Privacy considerations for virtual hiring: Bulletin issued by Office of the Privacy Commissioner of Canada

A Zoom meeting in progress. Photo: Anna Shvets/Pexels
By Office of the Privacy Commissioner of Canada

Privacy Act Bulletins are intended to offer lessons learned, best practices and other important privacy news, trends and information related to privacy protection in the federal public sector. We encourage you to share this information with colleagues.


The COVID-19 pandemic has increased interest within the federal public service in conducting job interviews and candidate assessments virtually. The OPC has provided advice to a number of federal public sector institutions on their use of virtual staffing platforms.

This bulletin highlights key privacy considerations when using third-party staffing platforms that provide human resources services. It is a follow-up to our February 2020 Bulletin on the privacy implications of video job interviews.

Privacy considerations when using virtual staffing platforms

Consider risks when outsourcing the collection and management of personal information

This includes examining third parties’ retention procedures to ensure that personal information is not kept for longer than necessary. See the Bulletin entitled: Consider privacy implications when outsourcing functions to a third party for more information.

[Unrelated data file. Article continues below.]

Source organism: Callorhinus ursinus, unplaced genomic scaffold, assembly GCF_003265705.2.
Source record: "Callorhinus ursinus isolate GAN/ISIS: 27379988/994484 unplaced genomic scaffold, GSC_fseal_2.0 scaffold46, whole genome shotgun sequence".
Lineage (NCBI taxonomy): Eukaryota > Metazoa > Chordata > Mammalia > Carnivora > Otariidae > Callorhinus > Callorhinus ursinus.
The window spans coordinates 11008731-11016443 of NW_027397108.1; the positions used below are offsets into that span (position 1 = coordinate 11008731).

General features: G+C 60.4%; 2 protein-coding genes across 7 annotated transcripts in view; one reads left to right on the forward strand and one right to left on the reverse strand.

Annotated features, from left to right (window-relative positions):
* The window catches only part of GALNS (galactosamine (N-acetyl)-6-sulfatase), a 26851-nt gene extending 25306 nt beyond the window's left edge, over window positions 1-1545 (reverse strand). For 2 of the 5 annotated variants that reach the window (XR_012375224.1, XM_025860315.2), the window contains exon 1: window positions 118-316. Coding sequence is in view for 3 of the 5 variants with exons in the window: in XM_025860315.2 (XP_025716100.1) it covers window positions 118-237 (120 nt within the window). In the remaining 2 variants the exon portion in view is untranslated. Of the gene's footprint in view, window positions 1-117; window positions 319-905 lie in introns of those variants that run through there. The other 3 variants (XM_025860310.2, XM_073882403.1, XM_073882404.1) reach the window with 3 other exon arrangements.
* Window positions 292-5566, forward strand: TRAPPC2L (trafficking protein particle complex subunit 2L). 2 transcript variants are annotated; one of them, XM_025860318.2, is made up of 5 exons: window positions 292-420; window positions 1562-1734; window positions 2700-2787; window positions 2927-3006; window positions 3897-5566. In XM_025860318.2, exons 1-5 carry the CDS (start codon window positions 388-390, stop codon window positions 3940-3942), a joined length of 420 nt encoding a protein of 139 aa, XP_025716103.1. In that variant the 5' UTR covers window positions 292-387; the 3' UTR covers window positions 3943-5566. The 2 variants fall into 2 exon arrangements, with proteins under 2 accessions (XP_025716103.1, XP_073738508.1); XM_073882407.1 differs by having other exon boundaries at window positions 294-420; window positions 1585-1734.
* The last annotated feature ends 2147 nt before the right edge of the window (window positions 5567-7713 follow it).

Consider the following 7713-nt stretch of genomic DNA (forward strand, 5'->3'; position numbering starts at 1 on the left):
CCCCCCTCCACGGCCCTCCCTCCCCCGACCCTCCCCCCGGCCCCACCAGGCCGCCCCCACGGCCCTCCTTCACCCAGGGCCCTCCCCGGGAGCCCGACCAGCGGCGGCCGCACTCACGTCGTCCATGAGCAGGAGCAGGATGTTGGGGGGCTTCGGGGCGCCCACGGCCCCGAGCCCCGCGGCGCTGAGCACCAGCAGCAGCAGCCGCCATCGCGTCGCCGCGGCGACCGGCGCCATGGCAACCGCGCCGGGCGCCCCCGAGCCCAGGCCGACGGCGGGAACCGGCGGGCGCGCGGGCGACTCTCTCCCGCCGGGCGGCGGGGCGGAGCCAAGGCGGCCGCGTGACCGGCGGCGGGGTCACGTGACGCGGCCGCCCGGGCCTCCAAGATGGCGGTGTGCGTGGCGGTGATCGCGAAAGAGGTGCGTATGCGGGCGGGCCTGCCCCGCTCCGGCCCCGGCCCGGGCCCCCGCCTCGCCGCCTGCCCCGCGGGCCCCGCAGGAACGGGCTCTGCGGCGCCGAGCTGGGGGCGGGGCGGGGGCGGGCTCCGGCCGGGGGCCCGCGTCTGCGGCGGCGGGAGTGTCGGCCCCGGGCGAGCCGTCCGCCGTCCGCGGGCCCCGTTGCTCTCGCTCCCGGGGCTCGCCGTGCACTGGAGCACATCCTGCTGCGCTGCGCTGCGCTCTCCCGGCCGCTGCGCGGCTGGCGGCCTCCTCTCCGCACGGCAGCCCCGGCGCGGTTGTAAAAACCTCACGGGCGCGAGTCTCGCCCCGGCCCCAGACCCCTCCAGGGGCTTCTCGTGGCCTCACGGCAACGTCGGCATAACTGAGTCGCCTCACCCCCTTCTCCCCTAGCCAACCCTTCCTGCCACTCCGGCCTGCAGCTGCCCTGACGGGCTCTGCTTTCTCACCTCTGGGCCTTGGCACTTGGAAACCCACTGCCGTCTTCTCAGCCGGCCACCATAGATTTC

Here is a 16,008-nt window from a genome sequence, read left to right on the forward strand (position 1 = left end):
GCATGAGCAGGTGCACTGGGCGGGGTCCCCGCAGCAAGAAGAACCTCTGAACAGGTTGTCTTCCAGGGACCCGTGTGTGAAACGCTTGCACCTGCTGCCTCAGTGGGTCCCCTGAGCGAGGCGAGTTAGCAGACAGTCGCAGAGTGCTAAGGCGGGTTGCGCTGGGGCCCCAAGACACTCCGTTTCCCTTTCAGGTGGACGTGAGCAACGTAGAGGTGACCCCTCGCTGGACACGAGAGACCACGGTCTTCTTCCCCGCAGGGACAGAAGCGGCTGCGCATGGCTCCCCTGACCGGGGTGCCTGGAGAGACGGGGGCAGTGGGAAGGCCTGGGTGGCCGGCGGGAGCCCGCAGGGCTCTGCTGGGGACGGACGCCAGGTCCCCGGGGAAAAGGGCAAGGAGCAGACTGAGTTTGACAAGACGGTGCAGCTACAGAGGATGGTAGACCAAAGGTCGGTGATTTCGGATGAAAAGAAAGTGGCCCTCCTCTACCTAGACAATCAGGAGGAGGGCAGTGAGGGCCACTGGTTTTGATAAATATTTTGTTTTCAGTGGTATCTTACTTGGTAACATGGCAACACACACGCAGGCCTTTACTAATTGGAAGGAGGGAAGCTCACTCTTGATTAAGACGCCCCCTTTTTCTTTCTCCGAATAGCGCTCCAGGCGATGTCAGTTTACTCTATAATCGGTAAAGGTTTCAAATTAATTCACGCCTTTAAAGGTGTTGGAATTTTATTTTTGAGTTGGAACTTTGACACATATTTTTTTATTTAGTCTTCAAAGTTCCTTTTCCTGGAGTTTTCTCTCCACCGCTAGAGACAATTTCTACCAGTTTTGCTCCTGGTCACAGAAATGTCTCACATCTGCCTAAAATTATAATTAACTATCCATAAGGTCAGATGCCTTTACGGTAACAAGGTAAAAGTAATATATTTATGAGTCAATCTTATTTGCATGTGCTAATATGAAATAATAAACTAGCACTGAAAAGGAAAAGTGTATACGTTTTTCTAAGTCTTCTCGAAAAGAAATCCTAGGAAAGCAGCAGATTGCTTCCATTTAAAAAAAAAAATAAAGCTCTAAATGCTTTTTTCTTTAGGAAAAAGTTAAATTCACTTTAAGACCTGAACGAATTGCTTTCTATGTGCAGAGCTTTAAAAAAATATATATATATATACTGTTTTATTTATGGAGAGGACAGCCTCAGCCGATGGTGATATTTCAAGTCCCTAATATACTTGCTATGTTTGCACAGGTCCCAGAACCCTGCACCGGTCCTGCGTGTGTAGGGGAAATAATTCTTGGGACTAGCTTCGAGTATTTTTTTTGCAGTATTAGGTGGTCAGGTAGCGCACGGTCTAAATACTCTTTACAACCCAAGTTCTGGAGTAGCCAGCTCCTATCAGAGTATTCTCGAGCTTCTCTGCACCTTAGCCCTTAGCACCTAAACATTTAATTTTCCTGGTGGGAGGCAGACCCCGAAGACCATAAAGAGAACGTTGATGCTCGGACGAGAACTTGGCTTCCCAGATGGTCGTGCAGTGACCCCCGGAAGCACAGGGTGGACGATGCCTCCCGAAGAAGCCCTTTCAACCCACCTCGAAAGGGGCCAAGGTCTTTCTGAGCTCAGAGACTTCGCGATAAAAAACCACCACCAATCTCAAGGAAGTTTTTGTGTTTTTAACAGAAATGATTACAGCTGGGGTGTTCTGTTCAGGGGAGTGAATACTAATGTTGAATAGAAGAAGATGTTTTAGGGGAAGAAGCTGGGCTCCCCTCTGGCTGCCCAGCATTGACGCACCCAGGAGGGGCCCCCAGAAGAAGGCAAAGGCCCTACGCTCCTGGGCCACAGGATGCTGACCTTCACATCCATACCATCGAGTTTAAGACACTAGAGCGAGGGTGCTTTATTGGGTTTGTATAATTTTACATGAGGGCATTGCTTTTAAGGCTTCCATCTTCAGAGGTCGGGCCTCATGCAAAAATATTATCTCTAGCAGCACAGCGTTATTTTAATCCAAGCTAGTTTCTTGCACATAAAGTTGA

Institutions should also limit the amount of personal information that third parties collect to reduce the risk of over-collection and breaches. Specifically, institutions should only collect supplemental documents when they need them to assess the applicant and should think carefully whether such documents need to be shared with a third party.

Provide training on managing personal information in a virtual hiring context

The institution’s ATIP team should instruct human resources officers, hiring managers and selection board members on how to protect individuals’ privacy when reviewing video interviews. For example, it would not be appropriate for a hiring manager to watch video interviews in public spaces or allow others outside their workplace to view videos. Institutions should also ensure that access to videos and other HR documents is limited to those with a need to know.

Ensure compliance with section 4 of the Privacy Act

Institutions can prevent the collection of unnecessary personal information when interviewing by instructing candidates to:

  • conduct the interview in a neutral space, or employ background filters/blurring
  • hide personal objects that may reveal sensitive personal information from view of the camera
  • limit providing excessive personal information about others when responding to a question
    • this is especially important in a video interview setting, as everything the candidate says is recorded, and therefore collected by the institution.

Consider how long the personal information should be retained

In contrast to an in-person or live video interview, a pre-recorded video interview may be accessed and used multiple times. Institutions should consider the privacy risks (for example, a breach) of retaining and using the videos over the long term. They should also consider how long-term retention may create a compliance risk with paragraph 6(2) of the Privacy Act, as personal information within a recorded video may become outdated and inaccurate.

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